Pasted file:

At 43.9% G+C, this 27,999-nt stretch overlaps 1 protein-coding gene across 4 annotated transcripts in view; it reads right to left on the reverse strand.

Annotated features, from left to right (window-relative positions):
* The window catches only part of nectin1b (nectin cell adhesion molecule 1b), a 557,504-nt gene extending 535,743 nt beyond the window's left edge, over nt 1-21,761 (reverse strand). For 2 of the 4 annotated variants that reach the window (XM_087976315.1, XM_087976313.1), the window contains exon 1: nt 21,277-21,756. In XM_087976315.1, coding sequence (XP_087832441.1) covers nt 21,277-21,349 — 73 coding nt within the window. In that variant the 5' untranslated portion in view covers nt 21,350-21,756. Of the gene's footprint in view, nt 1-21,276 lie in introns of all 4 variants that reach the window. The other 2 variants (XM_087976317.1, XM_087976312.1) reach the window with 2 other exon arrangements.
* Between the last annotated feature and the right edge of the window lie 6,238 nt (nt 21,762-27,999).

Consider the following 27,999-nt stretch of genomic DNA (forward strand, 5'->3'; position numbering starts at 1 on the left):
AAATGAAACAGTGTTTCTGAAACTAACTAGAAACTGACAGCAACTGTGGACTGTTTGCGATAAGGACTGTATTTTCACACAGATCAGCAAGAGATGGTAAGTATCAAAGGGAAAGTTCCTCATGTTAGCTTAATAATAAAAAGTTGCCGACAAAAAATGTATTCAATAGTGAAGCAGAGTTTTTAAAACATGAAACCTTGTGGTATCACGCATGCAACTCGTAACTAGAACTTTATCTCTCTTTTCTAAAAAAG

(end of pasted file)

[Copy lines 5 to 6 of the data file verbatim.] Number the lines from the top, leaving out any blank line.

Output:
Consider the following 27,999-nt stretch of genomic DNA (forward strand, 5'->3'; position numbering starts at 1 on the left):
AAATGAAACAGTGTTTCTGAAACTAACTAGAAACTGACAGCAACTGTGGACTGTTTGCGATAAGGACTGTATTTTCACACAGATCAGCAAGAGATGGTAAGTATCAAAGGGAAAGTTCCTCATGTTAGCTTAATAATAAAAAGTTGCCGACAAAAAATGTATTCAATAGTGAAGCAGAGTTTTTAAAACATGAAACCTTGTGGTATCACGCATGCAACTCGTAACTAGAACTTTATCTCTCTTTTCTAAAAAAG